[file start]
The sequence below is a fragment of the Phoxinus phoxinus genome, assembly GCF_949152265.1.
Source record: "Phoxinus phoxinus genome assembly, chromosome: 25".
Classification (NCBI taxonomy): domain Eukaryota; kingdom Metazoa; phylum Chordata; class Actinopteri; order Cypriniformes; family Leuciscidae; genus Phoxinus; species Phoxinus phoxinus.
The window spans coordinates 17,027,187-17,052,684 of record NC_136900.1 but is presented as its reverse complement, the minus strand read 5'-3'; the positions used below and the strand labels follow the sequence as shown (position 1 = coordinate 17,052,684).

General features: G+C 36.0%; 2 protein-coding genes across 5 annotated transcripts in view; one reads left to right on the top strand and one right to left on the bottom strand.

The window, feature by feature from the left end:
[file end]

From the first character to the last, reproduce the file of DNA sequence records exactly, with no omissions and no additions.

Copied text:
The sequence below is a fragment of the Phoxinus phoxinus genome, assembly GCF_949152265.1.
Source record: "Phoxinus phoxinus genome assembly, chromosome: 25".
Classification (NCBI taxonomy): domain Eukaryota; kingdom Metazoa; phylum Chordata; class Actinopteri; order Cypriniformes; family Leuciscidae; genus Phoxinus; species Phoxinus phoxinus.
The window spans coordinates 17,027,187-17,052,684 of record NC_136900.1 but is presented as its reverse complement, the minus strand read 5'-3'; the positions used below and the strand labels follow the sequence as shown (position 1 = coordinate 17,052,684).

General features: G+C 36.0%; 2 protein-coding genes across 5 annotated transcripts in view; one reads left to right on the top strand and one right to left on the bottom strand.

The window, feature by feature from the left end: